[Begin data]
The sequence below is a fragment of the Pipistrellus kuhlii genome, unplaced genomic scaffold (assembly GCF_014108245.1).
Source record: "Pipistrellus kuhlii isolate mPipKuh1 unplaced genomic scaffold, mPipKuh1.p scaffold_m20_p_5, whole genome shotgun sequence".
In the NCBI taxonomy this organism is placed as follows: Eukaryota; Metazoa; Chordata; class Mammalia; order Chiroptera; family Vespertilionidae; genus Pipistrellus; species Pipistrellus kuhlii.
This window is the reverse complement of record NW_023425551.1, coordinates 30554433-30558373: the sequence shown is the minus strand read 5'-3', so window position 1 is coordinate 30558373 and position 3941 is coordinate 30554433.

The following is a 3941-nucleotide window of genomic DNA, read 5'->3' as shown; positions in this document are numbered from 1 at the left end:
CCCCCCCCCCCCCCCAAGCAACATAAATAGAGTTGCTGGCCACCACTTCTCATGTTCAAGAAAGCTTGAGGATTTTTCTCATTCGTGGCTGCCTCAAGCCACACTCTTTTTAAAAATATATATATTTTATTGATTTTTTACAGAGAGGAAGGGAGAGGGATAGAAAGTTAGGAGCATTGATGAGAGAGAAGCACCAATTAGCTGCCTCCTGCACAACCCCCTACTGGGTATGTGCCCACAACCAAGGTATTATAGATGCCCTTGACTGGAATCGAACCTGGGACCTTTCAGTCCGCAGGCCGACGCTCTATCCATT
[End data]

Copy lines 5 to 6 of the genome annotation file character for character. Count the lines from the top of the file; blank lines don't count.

The following is a 3941-nucleotide window of genomic DNA, read 5'->3' as shown; positions in this document are numbered from 1 at the left end:
CCCCCCCCCCCCCCCAAGCAACATAAATAGAGTTGCTGGCCACCACTTCTCATGTTCAAGAAAGCTTGAGGATTTTTCTCATTCGTGGCTGCCTCAAGCCACACTCTTTTTAAAAATATATATATTTTATTGATTTTTTACAGAGAGGAAGGGAGAGGGATAGAAAGTTAGGAGCATTGATGAGAGAGAAGCACCAATTAGCTGCCTCCTGCACAACCCCCTACTGGGTATGTGCCCACAACCAAGGTATTATAGATGCCCTTGACTGGAATCGAACCTGGGACCTTTCAGTCCGCAGGCCGACGCTCTATCCATT